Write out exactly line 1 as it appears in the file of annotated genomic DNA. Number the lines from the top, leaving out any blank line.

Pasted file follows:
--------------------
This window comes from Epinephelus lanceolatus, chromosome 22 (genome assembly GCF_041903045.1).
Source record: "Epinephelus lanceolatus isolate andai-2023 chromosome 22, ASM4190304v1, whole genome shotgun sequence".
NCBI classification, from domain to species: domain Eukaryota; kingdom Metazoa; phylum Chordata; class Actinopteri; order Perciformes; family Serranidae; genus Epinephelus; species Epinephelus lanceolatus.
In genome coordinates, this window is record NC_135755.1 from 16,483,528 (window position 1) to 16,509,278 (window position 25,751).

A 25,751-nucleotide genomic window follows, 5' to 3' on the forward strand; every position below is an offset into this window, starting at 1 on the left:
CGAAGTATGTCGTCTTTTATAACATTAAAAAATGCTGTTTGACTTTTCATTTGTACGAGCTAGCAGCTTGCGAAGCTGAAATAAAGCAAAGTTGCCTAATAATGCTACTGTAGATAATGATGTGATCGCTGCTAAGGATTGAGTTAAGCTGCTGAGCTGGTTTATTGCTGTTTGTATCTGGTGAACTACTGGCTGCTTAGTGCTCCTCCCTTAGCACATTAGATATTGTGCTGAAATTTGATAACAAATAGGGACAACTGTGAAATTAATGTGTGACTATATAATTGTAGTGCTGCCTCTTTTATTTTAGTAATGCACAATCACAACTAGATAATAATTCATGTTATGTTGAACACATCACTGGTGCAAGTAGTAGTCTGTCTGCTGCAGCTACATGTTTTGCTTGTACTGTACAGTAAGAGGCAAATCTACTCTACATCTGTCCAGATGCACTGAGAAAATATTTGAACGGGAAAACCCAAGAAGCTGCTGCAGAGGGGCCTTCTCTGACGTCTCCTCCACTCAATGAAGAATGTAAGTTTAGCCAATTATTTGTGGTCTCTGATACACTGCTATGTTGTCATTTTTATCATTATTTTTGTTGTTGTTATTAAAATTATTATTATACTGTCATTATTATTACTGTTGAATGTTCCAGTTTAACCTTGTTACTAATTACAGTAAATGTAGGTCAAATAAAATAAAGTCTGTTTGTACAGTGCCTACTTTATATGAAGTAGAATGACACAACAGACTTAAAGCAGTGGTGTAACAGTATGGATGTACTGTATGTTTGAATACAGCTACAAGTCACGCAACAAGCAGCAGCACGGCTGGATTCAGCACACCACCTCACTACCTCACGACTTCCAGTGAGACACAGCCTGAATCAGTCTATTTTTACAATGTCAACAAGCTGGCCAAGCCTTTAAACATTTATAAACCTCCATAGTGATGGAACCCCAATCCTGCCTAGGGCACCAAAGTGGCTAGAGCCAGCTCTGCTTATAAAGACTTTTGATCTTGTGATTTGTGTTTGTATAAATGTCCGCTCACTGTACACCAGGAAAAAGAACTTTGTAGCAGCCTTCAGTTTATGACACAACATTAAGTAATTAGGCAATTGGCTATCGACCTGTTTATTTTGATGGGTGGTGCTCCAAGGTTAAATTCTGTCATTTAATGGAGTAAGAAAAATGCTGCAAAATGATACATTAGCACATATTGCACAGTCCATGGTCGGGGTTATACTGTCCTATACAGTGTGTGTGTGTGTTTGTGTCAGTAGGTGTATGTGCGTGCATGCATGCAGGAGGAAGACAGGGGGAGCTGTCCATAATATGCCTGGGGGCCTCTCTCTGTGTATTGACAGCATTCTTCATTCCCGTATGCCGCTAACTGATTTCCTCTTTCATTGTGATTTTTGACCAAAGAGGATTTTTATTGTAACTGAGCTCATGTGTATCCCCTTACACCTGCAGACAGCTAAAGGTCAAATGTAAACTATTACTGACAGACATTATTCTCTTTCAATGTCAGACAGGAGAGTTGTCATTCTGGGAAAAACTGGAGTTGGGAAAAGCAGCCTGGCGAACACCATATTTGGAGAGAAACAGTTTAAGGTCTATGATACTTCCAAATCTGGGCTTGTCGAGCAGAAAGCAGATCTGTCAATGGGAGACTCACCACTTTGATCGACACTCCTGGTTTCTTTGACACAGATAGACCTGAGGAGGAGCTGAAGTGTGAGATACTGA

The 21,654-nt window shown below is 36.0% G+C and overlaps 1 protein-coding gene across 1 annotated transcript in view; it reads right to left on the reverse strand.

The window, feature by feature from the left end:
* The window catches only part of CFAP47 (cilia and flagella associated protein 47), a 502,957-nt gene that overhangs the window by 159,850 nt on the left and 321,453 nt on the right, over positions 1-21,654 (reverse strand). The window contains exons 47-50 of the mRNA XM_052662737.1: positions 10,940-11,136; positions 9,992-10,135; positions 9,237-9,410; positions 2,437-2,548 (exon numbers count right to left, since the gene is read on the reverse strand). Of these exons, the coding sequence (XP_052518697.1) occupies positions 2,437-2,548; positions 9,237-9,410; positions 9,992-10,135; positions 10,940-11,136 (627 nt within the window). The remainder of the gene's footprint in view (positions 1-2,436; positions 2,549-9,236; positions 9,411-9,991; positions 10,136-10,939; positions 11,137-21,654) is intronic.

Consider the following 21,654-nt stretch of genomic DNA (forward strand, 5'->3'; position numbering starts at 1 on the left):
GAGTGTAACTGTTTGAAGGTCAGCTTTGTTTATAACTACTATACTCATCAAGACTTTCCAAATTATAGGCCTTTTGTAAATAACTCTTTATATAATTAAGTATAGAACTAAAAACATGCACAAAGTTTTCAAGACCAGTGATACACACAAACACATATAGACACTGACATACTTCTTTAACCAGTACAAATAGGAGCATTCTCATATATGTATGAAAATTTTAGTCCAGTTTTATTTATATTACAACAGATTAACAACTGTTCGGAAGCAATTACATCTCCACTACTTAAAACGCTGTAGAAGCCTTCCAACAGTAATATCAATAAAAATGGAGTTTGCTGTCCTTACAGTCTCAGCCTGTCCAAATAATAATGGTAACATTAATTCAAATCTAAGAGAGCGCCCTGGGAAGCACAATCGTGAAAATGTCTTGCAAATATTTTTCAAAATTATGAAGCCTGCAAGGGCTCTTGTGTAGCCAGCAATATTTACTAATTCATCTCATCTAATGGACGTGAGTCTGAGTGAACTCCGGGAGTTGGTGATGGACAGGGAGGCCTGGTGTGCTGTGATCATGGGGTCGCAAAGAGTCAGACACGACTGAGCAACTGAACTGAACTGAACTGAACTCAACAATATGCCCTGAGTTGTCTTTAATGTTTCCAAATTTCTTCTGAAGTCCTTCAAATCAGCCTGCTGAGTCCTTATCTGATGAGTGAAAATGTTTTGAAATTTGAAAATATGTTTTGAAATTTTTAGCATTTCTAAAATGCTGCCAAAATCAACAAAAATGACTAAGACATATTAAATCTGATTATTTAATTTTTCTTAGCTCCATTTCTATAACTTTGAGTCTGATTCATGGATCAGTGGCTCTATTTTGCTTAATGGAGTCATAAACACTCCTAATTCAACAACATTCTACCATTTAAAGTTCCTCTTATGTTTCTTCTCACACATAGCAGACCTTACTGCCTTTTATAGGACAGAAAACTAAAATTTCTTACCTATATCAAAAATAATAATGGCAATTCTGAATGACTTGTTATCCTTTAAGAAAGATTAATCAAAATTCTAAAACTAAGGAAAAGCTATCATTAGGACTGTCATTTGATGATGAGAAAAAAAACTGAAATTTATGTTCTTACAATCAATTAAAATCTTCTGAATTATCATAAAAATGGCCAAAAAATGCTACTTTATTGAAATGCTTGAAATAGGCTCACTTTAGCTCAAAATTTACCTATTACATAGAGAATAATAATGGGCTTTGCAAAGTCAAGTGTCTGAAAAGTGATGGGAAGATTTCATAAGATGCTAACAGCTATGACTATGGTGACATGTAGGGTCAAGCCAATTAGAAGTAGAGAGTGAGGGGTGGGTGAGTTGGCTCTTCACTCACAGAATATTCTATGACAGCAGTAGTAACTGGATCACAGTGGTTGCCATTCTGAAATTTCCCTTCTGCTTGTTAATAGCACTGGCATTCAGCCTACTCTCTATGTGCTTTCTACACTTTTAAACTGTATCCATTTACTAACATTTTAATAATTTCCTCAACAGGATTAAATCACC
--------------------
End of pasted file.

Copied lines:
This window comes from Epinephelus lanceolatus, chromosome 22 (genome assembly GCF_041903045.1).